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Maurice Gee's last novel, Plumb, was the story of a New Zealand Presbyterian minister who preached pacifism and socialism, left the church, and was sent to prison for sedition. The narrator of Meg is his daughter, a woman in her early fifties. In using her as a mouthpiece Gee...
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Maurice Gee's last novel, Plumb, was the story of a New Zealand Presbyterian minister who preached pacifism and socialism, left the church, and was sent to prison for sedition. The narrator of Meg is his daughter, a woman in her early fifties. In using her as a mouthpiece Gee has set himself an even trickier task than that of speaking through her obsessed and unforgiving father, but there are no lapses of style or tone: the narrative voice is consistently convincing.
Meg is the youngest of George Plumb's twelve children, and has grown up emotionally dominated by the family…. Early in the book Meg rejects her romantic, stylized view of them: "I'm grown up now. The Plumbs have a human shape. They're nothing special." But in her retrospective accounts of family gatherings, the central set-pieces of the novel, their humanity is what sets them apart from the less-than-real beings outside the family: "Esther's guests were glittering apes and birds. Only the Plumbs were human."…
Meg's vice is sentimentality. She knows it, and accepts it as a sign of her emotional health, but battles to eliminate it from her literary style, mentally referring phrases to the judgment of her son Raymond, a kind of invisible authorial presence…. She is haunted by a childhood dream of a black river on which the members of her family floated past her, one by one, dead. This, and her youthful concept of the Land of Missing (a grey place where people who are neither wounded nor killed, neither in hospital nor in heaven, wait eternally and alone) recur throughout the story. She sees her bald, ugly brother Robert, recluse and conscientious objector, as a kind of saint (Plumbs tend to be saints or monsters, or occasionally both); she has long known that "he had no intelligence to speak of, and little imagination, but that he was good". His touch heals her emotional wounds after their homosexual brother Alfred has been beaten to death by "queer-bashers", as it healed their father's burnt hand in Plumb.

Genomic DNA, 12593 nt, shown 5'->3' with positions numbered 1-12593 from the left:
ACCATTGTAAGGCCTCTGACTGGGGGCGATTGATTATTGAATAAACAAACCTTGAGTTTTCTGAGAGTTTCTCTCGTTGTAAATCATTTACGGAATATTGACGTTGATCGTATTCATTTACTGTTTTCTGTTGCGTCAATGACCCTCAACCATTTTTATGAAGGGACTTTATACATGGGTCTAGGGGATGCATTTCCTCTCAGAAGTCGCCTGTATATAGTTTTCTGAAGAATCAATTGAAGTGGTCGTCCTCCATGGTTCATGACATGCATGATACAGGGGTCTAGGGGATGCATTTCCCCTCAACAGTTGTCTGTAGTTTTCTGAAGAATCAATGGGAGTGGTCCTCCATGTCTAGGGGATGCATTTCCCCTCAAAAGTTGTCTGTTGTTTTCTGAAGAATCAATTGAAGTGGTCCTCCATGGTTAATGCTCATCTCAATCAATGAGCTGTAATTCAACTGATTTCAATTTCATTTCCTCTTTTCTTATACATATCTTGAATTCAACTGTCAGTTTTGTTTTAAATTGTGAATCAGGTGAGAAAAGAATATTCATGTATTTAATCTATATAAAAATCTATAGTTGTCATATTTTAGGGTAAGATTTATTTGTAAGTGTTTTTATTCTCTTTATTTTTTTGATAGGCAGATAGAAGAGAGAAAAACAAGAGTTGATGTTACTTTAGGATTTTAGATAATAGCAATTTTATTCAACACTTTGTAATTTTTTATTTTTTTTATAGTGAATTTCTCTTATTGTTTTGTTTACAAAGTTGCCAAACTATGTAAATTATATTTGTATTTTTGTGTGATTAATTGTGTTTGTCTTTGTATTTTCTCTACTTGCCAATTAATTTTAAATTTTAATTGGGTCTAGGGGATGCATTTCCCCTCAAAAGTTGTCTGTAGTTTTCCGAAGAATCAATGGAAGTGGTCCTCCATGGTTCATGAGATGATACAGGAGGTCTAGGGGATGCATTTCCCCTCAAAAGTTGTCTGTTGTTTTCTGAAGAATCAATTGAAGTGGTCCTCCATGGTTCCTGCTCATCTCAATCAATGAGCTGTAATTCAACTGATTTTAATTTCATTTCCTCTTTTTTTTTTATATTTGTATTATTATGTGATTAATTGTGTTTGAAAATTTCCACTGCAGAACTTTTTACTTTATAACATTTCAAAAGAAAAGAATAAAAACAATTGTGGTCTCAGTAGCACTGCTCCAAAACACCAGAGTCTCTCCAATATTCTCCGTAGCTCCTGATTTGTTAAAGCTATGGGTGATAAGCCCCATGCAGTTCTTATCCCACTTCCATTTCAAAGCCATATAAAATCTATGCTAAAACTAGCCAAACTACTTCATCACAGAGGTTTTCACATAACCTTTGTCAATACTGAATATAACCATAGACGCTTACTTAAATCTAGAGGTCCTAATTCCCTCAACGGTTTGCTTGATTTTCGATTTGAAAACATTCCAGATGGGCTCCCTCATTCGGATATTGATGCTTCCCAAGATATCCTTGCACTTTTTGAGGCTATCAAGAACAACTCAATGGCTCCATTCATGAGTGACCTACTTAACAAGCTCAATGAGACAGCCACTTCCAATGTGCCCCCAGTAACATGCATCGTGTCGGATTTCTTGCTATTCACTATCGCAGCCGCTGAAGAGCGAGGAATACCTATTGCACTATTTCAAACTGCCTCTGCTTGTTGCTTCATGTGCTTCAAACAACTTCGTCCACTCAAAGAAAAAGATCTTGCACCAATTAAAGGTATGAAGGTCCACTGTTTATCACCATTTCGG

Meg is capable of her father's intolerant hatreds as well as her mother's disciplined serenity. Her personality makes this a calmer, more subdued novel than its predecessor; it has colour, tension and humour, but the relegation of George Plumb's huge ego to an off-stage role reduces the general scale of things, and Meg's generation hasn't quite the gritty pioneer quality of her father's.
The events of Plumb were enmeshed with New Zealand's political history; in Meg the focus is rather on its social concerns—the Depression, the domestic effects of the Second World War, attitudes to sex and money. Meg can well stand alone, but ideally both volumes should be read together; they complement each other, each subtly illuminating different aspects of characters and events, and the delicate ironies of the later novel are more clearly apparent when set against Plumb's eccentric view of matters in his own narrative. One hopes there will be a third book to complete the pattern.
Fleur Adcock, "Back from the Land of Missing," in The Times Literary Supplement (© Times Newspapers Ltd. (London) 1981; reproduced from The Times Literary Supplement by permission), No. 4102, November 13, 1981, p. 1330.